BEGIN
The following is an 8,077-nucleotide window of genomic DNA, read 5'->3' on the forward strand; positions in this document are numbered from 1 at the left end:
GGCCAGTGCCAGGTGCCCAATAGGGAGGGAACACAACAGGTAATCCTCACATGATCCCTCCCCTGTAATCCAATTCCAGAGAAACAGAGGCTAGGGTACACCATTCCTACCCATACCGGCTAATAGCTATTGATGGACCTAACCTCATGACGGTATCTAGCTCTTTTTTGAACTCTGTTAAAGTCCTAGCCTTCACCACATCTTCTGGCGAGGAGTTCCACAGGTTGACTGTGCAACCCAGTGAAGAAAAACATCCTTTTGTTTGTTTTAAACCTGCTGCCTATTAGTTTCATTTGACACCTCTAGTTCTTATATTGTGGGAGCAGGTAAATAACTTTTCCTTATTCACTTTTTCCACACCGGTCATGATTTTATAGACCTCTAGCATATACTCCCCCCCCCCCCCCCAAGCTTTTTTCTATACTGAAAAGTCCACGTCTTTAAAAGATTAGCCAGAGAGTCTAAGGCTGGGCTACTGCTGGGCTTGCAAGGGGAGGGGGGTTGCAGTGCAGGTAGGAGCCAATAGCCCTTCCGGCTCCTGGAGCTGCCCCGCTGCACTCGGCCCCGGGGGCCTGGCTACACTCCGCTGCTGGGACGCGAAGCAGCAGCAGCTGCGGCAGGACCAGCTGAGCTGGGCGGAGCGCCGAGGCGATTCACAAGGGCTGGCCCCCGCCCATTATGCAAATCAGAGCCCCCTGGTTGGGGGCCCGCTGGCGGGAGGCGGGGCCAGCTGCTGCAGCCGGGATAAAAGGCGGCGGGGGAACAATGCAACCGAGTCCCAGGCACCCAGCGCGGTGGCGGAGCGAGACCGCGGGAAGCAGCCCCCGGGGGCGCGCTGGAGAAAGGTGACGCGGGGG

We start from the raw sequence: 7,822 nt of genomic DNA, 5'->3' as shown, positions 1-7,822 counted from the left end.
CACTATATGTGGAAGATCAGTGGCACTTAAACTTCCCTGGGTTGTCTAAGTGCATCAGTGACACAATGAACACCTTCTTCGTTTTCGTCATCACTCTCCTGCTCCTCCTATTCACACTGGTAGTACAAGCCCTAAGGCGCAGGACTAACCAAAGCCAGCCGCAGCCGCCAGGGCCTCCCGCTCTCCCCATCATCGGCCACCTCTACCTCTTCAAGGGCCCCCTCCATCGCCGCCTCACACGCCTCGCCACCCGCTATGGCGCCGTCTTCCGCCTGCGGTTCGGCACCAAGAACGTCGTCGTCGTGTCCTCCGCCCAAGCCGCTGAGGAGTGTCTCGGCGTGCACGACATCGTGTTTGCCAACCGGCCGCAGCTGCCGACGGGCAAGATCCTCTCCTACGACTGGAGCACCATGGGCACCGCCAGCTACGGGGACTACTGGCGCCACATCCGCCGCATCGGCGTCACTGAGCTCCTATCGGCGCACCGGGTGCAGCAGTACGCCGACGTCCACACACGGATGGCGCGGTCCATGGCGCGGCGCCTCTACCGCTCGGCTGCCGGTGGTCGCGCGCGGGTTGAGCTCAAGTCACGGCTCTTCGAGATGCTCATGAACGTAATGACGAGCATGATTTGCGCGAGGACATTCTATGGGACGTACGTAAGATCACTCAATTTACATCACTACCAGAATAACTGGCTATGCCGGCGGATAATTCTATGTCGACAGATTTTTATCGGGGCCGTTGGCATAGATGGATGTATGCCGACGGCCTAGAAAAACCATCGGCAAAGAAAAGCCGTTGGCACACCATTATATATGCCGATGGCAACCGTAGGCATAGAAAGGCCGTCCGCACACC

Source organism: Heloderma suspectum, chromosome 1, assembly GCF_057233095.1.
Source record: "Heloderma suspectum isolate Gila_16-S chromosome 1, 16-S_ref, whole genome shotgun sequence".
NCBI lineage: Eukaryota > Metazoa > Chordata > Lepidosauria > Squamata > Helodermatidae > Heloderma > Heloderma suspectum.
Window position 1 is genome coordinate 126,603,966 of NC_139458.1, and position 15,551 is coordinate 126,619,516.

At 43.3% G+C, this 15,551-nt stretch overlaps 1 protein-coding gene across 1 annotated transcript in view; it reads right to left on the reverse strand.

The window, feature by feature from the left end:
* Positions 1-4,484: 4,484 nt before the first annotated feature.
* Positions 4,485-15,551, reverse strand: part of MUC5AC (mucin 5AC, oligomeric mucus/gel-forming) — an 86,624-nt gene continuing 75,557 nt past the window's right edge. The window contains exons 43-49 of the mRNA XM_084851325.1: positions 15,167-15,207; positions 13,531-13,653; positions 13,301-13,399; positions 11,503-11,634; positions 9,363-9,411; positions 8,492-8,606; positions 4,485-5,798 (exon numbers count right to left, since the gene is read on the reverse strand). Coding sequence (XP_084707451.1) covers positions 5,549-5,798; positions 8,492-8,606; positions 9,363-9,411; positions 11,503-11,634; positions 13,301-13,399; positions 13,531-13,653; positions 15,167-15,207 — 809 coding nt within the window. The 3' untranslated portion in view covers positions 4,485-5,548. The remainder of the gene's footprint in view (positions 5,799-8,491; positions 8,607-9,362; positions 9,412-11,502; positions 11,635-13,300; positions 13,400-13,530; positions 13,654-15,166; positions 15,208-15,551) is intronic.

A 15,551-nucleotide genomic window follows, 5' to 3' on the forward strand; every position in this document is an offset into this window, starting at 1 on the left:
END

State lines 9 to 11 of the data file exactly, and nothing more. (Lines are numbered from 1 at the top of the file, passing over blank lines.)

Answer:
At 43.3% G+C, this 15,551-nt stretch overlaps 1 protein-coding gene across 1 annotated transcript in view; it reads right to left on the reverse strand.

The window, feature by feature from the left end:
* Positions 1-4,484: 4,484 nt before the first annotated feature.